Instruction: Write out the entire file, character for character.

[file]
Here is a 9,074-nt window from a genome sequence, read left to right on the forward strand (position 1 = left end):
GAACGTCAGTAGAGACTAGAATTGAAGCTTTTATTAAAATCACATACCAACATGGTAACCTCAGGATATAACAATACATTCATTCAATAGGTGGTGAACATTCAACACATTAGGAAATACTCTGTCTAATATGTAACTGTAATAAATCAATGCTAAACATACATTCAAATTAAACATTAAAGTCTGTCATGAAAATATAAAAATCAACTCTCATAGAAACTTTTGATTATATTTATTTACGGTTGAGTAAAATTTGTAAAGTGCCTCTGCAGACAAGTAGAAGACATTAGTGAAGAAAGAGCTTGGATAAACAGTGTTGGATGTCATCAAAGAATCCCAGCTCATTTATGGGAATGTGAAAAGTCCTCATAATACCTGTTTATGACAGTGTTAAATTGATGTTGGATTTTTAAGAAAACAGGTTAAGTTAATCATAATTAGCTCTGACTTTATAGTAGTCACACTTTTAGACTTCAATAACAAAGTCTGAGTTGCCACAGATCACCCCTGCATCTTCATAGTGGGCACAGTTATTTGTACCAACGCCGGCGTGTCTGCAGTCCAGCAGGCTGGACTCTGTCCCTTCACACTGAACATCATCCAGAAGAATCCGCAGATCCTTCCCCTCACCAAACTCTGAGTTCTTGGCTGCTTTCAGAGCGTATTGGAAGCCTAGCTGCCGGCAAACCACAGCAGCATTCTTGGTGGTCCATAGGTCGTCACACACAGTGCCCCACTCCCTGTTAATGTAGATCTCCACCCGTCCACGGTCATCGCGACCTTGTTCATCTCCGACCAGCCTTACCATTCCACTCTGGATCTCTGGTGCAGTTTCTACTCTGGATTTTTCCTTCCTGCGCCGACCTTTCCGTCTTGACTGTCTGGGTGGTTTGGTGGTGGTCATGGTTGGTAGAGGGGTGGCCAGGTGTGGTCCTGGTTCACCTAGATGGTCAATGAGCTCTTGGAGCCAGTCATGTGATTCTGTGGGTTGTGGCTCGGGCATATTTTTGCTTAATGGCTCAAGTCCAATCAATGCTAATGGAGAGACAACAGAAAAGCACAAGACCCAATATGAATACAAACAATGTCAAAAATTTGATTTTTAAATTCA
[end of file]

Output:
Here is a 9,074-nt window from a genome sequence, read left to right on the forward strand (position 1 = left end):
GAACGTCAGTAGAGACTAGAATTGAAGCTTTTATTAAAATCACATACCAACATGGTAACCTCAGGATATAACAATACATTCATTCAATAGGTGGTGAACATTCAACACATTAGGAAATACTCTGTCTAATATGTAACTGTAATAAATCAATGCTAAACATACATTCAAATTAAACATTAAAGTCTGTCATGAAAATATAAAAATCAACTCTCATAGAAACTTTTGATTATATTTATTTACGGTTGAGTAAAATTTGTAAAGTGCCTCTGCAGACAAGTAGAAGACATTAGTGAAGAAAGAGCTTGGATAAACAGTGTTGGATGTCATCAAAGAATCCCAGCTCATTTATGGGAATGTGAAAAGTCCTCATAATACCTGTTTATGACAGTGTTAAATTGATGTTGGATTTTTAAGAAAACAGGTTAAGTTAATCATAATTAGCTCTGACTTTATAGTAGTCACACTTTTAGACTTCAATAACAAAGTCTGAGTTGCCACAGATCACCCCTGCATCTTCATAGTGGGCACAGTTATTTGTACCAACGCCGGCGTGTCTGCAGTCCAGCAGGCTGGACTCTGTCCCTTCACACTGAACATCATCCAGAAGAATCCGCAGATCCTTCCCCTCACCAAACTCTGAGTTCTTGGCTGCTTTCAGAGCGTATTGGAAGCCTAGCTGCCGGCAAACCACAGCAGCATTCTTGGTGGTCCATAGGTCGTCACACACAGTGCCCCACTCCCTGTTAATGTAGATCTCCACCCGTCCACGGTCATCGCGACCTTGTTCATCTCCGACCAGCCTTACCATTCCACTCTGGATCTCTGGTGCAGTTTCTACTCTGGATTTTTCCTTCCTGCGCCGACCTTTCCGTCTTGACTGTCTGGGTGGTTTGGTGGTGGTCATGGTTGGTAGAGGGGTGGCCAGGTGTGGTCCTGGTTCACCTAGATGGTCAATGAGCTCTTGGAGCCAGTCATGTGATTCTGTGGGTTGTGGCTCGGGCATATTTTTGCTTAATGGCTCAAGTCCAATCAATGCTAATGGAGAGACAACAGAAAAGCACAAGACCCAATATGAATACAAACAATGTCAAAAATTTGATTTTTAAATTCA